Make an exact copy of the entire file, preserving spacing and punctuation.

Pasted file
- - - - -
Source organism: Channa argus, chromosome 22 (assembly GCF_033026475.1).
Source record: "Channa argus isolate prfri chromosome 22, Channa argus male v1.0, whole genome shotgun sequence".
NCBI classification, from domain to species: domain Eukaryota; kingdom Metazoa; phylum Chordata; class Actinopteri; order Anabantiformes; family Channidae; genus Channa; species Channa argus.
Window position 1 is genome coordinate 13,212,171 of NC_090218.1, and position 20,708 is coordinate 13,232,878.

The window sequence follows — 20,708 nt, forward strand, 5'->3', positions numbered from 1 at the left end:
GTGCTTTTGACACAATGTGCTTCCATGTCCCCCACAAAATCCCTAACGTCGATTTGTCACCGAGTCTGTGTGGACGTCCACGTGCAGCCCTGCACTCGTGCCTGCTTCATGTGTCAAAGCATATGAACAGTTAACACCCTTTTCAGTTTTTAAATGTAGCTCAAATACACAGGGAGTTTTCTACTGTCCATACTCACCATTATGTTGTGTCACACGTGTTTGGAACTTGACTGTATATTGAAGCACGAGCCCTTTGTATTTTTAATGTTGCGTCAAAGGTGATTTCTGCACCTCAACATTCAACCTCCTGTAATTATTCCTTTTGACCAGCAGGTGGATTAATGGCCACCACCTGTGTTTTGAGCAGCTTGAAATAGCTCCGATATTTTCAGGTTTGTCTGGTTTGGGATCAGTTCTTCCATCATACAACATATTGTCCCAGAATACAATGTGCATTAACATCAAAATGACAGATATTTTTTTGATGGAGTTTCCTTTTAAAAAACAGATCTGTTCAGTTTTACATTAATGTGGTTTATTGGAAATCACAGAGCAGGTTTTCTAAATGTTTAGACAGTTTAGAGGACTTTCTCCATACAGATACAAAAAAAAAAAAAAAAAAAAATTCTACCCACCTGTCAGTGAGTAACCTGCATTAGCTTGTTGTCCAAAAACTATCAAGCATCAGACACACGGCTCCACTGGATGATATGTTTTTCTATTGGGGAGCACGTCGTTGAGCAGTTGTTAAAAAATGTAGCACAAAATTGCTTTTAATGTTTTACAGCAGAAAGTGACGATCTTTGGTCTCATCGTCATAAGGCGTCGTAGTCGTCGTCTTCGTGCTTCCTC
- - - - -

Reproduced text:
Source organism: Channa argus, chromosome 22 (assembly GCF_033026475.1).
Source record: "Channa argus isolate prfri chromosome 22, Channa argus male v1.0, whole genome shotgun sequence".
NCBI classification, from domain to species: domain Eukaryota; kingdom Metazoa; phylum Chordata; class Actinopteri; order Anabantiformes; family Channidae; genus Channa; species Channa argus.
Window position 1 is genome coordinate 13,212,171 of NC_090218.1, and position 20,708 is coordinate 13,232,878.

The window sequence follows — 20,708 nt, forward strand, 5'->3', positions numbered from 1 at the left end:
GTGCTTTTGACACAATGTGCTTCCATGTCCCCCACAAAATCCCTAACGTCGATTTGTCACCGAGTCTGTGTGGACGTCCACGTGCAGCCCTGCACTCGTGCCTGCTTCATGTGTCAAAGCATATGAACAGTTAACACCCTTTTCAGTTTTTAAATGTAGCTCAAATACACAGGGAGTTTTCTACTGTCCATACTCACCATTATGTTGTGTCACACGTGTTTGGAACTTGACTGTATATTGAAGCACGAGCCCTTTGTATTTTTAATGTTGCGTCAAAGGTGATTTCTGCACCTCAACATTCAACCTCCTGTAATTATTCCTTTTGACCAGCAGGTGGATTAATGGCCACCACCTGTGTTTTGAGCAGCTTGAAATAGCTCCGATATTTTCAGGTTTGTCTGGTTTGGGATCAGTTCTTCCATCATACAACATATTGTCCCAGAATACAATGTGCATTAACATCAAAATGACAGATATTTTTTTGATGGAGTTTCCTTTTAAAAAACAGATCTGTTCAGTTTTACATTAATGTGGTTTATTGGAAATCACAGAGCAGGTTTTCTAAATGTTTAGACAGTTTAGAGGACTTTCTCCATACAGATACAAAAAAAAAAAAAAAAAAAAATTCTACCCACCTGTCAGTGAGTAACCTGCATTAGCTTGTTGTCCAAAAACTATCAAGCATCAGACACACGGCTCCACTGGATGATATGTTTTTCTATTGGGGAGCACGTCGTTGAGCAGTTGTTAAAAAATGTAGCACAAAATTGCTTTTAATGTTTTACAGCAGAAAGTGACGATCTTTGGTCTCATCGTCATAAGGCGTCGTAGTCGTCGTCTTCGTGCTTCCTC